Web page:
There Will Come Soft Rains
Assignment: This is an especially interesting essay for an online class because we'll look at the role of technology in our culture. We'll read one of my favorite short stories, a science fiction piece about the world after we're gone, and we'll and discuss its implications for our lives.
What point is Bradbury making with this story? Story is: August, 2006: There Will Come Soft Rains
I want you to stick close to the text of the story to support your points. The story itself should be your only source.
The guidelines There Will Come Soft Rains Research Paper:
- Length: 3-4 pages
- Support: To support the points you make, include quotes and vivid details from the story itself.
- Quotes: You may use quotes from any source to prove a point. Be sure, though, that your quotes are smoothly integrated with your own words. This is an essential skill for writing well, and if you don't master it, you won't do well in this class. Remember that any exact words that are borrowed from another source need to be in quotation marks.
- Documentation: Use MLA documentation. In essence, MLA says that whenever you quote, summarize, paraphrase, or borrow statistics or facts, you need to tell readers where your information came from. The system has two basic parts: first, in your essay's paragraph, you give us the author's last name and the page number where you found the borrowed information. You'll give these two details in some combination of signal phrase and parentheses. This detail, then, will connect us to the Works Cited page, which you need to include on the back of your essay, where we will find the full bibliographic information for every source that is cited in the paper.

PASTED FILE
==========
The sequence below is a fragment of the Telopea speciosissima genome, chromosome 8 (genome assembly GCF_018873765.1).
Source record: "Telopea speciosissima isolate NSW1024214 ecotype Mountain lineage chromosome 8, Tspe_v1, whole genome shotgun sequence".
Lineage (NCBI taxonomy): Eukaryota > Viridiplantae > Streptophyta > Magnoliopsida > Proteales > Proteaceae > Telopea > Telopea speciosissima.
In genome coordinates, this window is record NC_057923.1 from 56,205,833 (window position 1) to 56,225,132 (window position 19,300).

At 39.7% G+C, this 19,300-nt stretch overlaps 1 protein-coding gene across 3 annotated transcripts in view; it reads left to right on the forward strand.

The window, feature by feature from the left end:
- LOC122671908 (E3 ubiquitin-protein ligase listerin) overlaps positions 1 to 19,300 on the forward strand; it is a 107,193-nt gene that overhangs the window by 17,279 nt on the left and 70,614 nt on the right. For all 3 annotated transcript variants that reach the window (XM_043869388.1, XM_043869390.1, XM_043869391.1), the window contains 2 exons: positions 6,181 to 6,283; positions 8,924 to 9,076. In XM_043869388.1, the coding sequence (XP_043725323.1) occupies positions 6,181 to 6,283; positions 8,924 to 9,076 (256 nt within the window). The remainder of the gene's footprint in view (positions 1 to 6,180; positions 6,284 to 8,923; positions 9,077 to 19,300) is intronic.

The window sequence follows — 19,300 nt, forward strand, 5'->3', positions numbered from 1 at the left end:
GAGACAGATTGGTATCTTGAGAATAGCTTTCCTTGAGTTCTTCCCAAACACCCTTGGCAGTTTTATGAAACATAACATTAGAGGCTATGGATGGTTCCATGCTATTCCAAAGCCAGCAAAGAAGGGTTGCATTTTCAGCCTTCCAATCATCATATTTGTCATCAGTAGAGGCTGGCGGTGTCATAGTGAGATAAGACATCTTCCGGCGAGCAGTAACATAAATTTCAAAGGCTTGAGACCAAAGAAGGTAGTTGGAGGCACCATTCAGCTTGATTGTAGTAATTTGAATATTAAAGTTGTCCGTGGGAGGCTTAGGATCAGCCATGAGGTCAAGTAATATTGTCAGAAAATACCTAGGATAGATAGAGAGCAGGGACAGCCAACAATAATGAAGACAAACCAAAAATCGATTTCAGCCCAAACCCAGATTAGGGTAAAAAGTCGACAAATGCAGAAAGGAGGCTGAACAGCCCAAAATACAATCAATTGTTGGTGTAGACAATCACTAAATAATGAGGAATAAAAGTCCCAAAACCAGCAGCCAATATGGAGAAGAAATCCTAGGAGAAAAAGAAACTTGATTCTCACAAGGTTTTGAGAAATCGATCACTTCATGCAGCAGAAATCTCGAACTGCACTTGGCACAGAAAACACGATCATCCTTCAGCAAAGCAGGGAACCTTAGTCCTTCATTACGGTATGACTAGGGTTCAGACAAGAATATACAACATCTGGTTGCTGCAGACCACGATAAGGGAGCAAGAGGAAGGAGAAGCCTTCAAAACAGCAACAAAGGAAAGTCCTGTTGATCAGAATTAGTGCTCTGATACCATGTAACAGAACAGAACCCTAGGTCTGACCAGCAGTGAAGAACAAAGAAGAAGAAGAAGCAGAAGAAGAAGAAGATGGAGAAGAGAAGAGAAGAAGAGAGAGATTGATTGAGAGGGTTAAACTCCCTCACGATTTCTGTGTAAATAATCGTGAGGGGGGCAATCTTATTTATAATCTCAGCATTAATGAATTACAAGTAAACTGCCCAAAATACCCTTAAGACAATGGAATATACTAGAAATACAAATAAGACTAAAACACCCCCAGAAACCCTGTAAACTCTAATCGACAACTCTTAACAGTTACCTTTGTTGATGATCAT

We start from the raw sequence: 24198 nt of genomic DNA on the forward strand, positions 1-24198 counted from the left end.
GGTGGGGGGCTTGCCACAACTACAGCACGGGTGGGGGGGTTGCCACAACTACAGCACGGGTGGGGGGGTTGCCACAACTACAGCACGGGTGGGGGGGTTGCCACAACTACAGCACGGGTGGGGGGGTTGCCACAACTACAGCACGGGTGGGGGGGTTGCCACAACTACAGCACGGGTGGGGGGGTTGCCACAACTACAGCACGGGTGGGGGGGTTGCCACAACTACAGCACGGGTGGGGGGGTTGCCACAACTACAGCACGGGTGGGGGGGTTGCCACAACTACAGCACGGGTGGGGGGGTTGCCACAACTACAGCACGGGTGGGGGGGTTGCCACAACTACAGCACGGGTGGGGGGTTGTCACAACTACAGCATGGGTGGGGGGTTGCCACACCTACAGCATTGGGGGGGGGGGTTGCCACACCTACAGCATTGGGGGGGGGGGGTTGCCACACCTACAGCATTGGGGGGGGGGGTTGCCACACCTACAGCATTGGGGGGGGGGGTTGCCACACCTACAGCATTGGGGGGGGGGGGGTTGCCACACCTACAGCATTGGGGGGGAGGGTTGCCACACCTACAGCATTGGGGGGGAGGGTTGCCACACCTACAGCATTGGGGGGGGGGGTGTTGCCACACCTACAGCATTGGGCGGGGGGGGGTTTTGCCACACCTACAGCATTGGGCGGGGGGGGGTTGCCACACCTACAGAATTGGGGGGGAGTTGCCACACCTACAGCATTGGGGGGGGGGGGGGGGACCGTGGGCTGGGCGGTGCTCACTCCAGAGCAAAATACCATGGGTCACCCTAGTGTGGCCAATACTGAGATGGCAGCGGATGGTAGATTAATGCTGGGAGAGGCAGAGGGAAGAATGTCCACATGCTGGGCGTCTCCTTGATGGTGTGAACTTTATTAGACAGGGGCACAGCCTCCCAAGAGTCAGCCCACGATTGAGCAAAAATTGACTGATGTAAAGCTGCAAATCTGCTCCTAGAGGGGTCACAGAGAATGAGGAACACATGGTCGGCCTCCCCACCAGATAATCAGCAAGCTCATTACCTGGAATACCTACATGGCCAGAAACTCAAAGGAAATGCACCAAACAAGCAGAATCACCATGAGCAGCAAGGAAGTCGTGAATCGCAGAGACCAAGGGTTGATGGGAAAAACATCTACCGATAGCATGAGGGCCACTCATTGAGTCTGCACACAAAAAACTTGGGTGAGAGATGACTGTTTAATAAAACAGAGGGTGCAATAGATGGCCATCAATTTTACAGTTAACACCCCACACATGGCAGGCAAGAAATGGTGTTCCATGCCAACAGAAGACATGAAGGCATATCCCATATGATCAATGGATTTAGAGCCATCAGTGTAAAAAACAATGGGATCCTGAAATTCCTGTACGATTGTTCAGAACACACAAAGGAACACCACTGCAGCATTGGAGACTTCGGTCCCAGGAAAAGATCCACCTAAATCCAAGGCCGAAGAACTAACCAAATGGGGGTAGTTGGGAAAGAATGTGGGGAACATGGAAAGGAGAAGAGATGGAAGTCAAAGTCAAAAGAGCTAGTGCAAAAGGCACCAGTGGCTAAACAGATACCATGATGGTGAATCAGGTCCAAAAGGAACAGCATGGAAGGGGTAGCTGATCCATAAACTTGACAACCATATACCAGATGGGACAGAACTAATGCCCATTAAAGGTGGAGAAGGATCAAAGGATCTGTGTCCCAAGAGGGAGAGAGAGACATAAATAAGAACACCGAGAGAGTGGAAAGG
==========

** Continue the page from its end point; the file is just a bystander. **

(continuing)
- Organization: Be sure to give us a standard academic essay. Here's a description of a standard academic essay:
a. Introductory paragraph: Open with general information about the ideas to be discussed and lead readers to the last sentence of the paragraph, which should be the thesis statement – this is one sentence that states the main point of the essay. Be sure that in this sentence, you've got a clear purpose in mind; in other words, know at this point whether you're going to keep this an objective, 3rd-person analysis of the literature, or you're going to use the literature to make your own point. You can do either for this assignment, but they're different essays, different approaches, and they require different thesis statements.
b. Body Paragraphs: You need at least three, but you can certainly have more. Each paragraph should have one clear main point. The easiest, most obvious technique of sharing the paragraph's main point is to state it in a topic sentence, which is usually the first sentence of the paragraph. Sometimes the topic sentence works as the last sentence, and sometimes the topic can be implied, without an actual topic sentence. You've got to be sure, though, that the paragraph does, indeed, have a single main point. The purpose of the paragraph, then, is not only to make the point, but also to prove it with examples and quotes (or facts, statistics, anecdotes, details, etc.). A good rule of thumb (although I hate hard and fast rules of writing because each essay is different!) is that you should have three bits of support (quotes or examples) for each body paragraph. Each example should follow the intro/quote/analysis pattern. This means that you use your words to st!
ate the idea; then you introduce the quote with a signal phrase (e.g., He says, " ..."); and finally you write a sentence or so pulling out the significance of the quote -- analyzing (explaining) how the quote supports the point.
c. Concluding Paragraph: Without repeating exactly what you've already said, remind us of the essay's main point and move on to discuss the significance – the implications in our own lives – of the ideas you've discussed.